A new way of counting whales from space through high-resolution satellite imagery was recently demonstrated by researchers.If the practice picks up around the world, researchers will no longer have to go looking for whales on boats and the process was created in order to make whale counts more accurate.
High-resolution satellite pictures and image-processing software designed to detect the mammals near or at the ocean surface have helped scientists figure out how many whales are located in a specific location.
Researchers used ships to count whales in the past, by looking for blowhole sprays and tail flips. However this method has been extremely unproductive, as it relies on chance encounters and the field of view is often limited to just a few miles even on a nice day.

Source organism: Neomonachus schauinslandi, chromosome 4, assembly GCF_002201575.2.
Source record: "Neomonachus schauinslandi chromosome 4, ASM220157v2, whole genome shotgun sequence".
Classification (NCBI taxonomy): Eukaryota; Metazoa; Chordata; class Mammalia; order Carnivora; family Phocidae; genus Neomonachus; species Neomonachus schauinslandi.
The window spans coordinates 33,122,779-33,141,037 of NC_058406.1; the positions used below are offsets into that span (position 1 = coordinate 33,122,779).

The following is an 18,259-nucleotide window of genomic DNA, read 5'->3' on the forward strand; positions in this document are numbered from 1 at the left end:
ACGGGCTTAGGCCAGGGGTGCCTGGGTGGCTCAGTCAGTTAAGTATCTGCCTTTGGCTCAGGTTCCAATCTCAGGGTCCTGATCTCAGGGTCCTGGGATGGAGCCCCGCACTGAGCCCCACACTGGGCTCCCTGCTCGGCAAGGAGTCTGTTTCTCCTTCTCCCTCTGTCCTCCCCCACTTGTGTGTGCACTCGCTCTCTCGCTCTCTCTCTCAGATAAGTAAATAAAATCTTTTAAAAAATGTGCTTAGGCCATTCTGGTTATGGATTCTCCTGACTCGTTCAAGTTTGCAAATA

The satellite search could cover a large area of an ocean and for a lot less money than it costs to send a team out on a boat.
The large whales only take up a few pixels in a satellite picture taken by the researchers. The image had a resolution of 4 pixels per 11 square feet, and covered 44 square miles, according to the BBC.
A manual search of the location determined the researchers found 55 probable whales, 23 possible whales and 13 under-water objects that were not whales.